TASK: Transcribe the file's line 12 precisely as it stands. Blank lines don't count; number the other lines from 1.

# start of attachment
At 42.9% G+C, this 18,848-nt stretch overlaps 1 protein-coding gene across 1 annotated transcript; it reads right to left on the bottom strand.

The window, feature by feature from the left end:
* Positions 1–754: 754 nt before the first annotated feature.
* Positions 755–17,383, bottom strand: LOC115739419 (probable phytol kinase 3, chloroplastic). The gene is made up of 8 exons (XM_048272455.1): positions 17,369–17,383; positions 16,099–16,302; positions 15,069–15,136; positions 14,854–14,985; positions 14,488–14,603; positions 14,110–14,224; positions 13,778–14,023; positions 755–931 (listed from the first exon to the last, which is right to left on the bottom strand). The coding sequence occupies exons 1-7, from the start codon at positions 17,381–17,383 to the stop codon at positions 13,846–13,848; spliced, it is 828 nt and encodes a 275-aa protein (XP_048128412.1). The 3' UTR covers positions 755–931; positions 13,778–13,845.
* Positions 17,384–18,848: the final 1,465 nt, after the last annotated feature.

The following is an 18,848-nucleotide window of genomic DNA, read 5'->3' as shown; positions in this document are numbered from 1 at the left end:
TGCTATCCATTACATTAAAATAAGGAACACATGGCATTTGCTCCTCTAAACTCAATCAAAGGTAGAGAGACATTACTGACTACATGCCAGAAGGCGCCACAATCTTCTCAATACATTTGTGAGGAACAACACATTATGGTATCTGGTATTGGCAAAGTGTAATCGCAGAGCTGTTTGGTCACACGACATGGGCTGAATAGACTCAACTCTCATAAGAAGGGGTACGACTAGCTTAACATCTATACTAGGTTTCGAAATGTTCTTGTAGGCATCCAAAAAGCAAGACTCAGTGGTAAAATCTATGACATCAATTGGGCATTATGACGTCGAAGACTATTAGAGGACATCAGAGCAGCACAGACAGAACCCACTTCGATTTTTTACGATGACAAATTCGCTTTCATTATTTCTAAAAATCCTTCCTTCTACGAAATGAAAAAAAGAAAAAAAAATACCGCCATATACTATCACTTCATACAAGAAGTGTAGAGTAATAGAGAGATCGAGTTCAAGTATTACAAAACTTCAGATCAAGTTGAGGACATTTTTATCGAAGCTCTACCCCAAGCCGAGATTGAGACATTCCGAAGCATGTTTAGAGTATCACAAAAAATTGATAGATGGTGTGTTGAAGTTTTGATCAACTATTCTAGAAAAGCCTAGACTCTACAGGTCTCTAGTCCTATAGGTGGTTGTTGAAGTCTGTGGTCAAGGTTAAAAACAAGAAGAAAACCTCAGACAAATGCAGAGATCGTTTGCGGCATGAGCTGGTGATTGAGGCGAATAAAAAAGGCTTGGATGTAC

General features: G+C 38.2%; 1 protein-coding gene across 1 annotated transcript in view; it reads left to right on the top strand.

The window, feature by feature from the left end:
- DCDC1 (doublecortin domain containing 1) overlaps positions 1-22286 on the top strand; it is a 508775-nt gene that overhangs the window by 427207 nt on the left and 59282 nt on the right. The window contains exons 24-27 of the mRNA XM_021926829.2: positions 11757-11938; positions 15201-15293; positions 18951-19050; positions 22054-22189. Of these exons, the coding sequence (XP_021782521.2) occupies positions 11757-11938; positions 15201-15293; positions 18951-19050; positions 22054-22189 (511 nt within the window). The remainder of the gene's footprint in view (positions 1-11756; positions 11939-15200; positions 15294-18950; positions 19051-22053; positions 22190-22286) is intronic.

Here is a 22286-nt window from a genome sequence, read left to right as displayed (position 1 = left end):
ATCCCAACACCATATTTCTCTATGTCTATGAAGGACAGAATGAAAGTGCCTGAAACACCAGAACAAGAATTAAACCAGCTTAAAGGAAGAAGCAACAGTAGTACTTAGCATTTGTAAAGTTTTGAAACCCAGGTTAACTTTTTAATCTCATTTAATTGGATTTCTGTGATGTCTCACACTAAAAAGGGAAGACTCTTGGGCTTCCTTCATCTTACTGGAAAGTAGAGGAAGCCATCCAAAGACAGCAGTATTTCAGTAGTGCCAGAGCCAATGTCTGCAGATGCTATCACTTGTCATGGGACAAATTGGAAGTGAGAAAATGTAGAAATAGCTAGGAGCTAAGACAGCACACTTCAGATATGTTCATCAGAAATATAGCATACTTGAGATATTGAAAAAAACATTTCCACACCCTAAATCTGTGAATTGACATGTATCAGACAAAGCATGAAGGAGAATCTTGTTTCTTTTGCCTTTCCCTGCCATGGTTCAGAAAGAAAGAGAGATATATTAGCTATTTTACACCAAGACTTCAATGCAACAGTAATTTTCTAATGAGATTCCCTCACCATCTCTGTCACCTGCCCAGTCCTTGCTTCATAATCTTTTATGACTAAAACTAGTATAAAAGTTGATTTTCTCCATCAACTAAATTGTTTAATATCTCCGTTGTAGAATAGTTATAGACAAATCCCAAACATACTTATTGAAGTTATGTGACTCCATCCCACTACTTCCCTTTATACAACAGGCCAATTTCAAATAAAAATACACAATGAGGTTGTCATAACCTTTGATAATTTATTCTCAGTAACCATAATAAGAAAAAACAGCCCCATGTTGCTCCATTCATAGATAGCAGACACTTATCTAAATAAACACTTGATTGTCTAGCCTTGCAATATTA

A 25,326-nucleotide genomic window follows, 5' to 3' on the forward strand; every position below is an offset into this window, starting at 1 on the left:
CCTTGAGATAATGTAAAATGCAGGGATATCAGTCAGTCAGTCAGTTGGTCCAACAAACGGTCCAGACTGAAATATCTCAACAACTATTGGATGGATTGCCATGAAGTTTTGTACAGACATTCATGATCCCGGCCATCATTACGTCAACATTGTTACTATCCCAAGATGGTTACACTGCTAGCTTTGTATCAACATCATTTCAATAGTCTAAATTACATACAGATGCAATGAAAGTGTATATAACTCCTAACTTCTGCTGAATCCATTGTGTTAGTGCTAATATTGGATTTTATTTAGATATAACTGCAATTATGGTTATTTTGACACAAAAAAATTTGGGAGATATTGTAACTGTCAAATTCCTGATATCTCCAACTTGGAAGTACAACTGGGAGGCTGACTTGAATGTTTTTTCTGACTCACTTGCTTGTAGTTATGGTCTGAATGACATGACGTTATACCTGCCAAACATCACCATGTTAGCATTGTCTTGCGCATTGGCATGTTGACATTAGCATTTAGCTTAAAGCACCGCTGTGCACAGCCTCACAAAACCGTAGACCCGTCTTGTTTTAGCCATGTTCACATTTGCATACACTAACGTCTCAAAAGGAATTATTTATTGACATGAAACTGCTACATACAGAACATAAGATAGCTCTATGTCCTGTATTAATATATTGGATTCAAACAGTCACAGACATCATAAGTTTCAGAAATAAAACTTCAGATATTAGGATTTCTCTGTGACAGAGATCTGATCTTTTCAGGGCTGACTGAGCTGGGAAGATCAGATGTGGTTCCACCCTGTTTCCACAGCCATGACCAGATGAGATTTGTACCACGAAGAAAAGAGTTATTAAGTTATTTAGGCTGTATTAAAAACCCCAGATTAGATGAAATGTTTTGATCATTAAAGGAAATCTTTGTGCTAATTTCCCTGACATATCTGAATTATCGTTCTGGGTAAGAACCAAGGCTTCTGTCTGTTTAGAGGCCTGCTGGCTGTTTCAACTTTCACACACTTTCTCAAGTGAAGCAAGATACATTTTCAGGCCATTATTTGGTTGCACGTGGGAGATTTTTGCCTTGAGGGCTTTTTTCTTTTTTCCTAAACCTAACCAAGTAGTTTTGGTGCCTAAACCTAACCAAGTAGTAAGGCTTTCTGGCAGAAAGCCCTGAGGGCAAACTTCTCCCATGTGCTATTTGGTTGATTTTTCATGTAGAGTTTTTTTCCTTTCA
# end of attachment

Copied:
ATCCCAACACCATATTTCTCTATGTCTATGAAGGACAGAATGAAAGTGCCTGAAACACCAGAACAAGAATTAAACCAGCTTAAAGGAAGAAGCAACAGTAGTACTTAGCATTTGTAAAGTTTTGAAACCCAGGTTAACTTTTTAATCTCATTTAATTGGATTTCTGTGATGTCTCACACTAAAAAGGGAAGACTCTTGGGCTTCCTTCATCTTACTGGAAAGTAGAGGAAGCCATCCAAAGACAGCAGTATTTCAGTAGTGCCAGAGCCAATGTCTGCAGATGCTATCACTTGTCATGGGACAAATTGGAAGTGAGAAAATGTAGAAATAGCTAGGAGCTAAGACAGCACACTTCAGATATGTTCATCAGAAATATAGCATACTTGAGATATTGAAAAAAACATTTCCACACCCTAAATCTGTGAATTGACATGTATCAGACAAAGCATGAAGGAGAATCTTGTTTCTTTTGCCTTTCCCTGCCATGGTTCAGAAAGAAAGAGAGATATATTAGCTATTTTACACCAAGACTTCAATGCAACAGTAATTTTCTAATGAGATTCCCTCACCATCTCTGTCACCTGCCCAGTCCTTGCTTCATAATCTTTTATGACTAAAACTAGTATAAAAGTTGATTTTCTCCATCAACTAAATTGTTTAATATCTCCGTTGTAGAATAGTTATAGACAAATCCCAAACATACTTATTGAAGTTATGTGACTCCATCCCACTACTTCCCTTTATACAACAGGCCAATTTCAAATAAAAATACACAATGAGGTTGTCATAACCTTTGATAATTTATTCTCAGTAACCATAATAAGAAAAAACAGCCCCATGTTGCTCCATTCATAGATAGCAGACACTTATCTAAATAAACACTTGATTGTCTAGCCTTGCAATATTA